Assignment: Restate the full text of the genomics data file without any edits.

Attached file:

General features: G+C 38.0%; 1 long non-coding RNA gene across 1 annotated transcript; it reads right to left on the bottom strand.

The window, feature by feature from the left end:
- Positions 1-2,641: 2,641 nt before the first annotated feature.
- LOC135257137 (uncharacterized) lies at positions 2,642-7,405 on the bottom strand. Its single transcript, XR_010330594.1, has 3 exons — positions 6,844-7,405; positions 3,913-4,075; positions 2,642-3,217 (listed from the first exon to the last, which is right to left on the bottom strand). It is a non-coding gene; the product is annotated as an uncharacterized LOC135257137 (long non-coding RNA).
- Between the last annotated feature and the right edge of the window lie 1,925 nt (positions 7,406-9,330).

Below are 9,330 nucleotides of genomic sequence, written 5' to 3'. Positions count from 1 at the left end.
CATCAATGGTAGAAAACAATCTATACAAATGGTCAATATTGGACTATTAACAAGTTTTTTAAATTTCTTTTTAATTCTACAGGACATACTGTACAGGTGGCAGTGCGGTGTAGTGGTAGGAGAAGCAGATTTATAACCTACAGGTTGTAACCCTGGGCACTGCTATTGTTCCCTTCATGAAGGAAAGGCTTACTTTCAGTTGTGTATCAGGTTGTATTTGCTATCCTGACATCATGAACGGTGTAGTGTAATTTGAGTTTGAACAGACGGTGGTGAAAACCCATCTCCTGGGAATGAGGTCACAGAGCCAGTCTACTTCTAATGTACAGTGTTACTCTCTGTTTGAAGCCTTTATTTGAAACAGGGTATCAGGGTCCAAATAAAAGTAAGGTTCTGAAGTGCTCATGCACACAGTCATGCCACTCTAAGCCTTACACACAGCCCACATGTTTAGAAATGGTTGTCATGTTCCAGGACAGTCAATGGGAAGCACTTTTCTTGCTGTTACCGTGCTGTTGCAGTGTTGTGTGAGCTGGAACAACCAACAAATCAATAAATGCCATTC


General features: G+C 38.0%; 1 long non-coding RNA gene across 1 annotated transcript; it reads right to left on the bottom strand.

The window, feature by feature from the left end:
- Positions 1-2,641: 2,641 nt before the first annotated feature.
- LOC135257137 (uncharacterized) lies at positions 2,642-7,405 on the bottom strand. Its single transcript, XR_010330594.1, has 3 exons — positions 6,844-7,405; positions 3,913-4,075; positions 2,642-3,217 (listed from the first exon to the last, which is right to left on the bottom strand). It is a non-coding gene; the product is annotated as an uncharacterized LOC135257137 (long non-coding RNA).
- Between the last annotated feature and the right edge of the window lie 1,925 nt (positions 7,406-9,330).

Below are 9,330 nucleotides of genomic sequence, written 5' to 3'. Positions count from 1 at the left end.
CATCAATGGTAGAAAACAATCTATACAAATGGTCAATATTGGACTATTAACAAGTTTTTTAAATTTCTTTTTAATTCTACAGGACATACTGTACAGGTGGCAGTGCGGTGTAGTGGTAGGAGAAGCAGATTTATAACCTACAGGTTGTAACCCTGGGCACTGCTATTGTTCCCTTCATGAAGGAAAGGCTTACTTTCAGTTGTGTATCAGGTTGTATTTGCTATCCTGACATCATGAACGGTGTAGTGTAATTTGAGTTTGAACAGACGGTGGTGAAAACCCATCTCCTGGGAATGAGGTCACAGAGCCAGTCTACTTCTAATGTACAGTGTTACTCTCTGTTTGAAGCCTTTATTTGAAACAGGGTATCAGGGTCCAAATAAAAGTAAGGTTCTGAAGTGCTCATGCACACAGTCATGCCACTCTAAGCCTTACACACAGCCCACATGTTTAGAAATGGTTGTCATGTTCCAGGACAGTCAATGGGAAGCACTTTTCTTGCTGTTACCGTGCTGTTGCAGTGTTGTGTGAGCTGGAACAACCAACAAATCAATAAATGCCATTC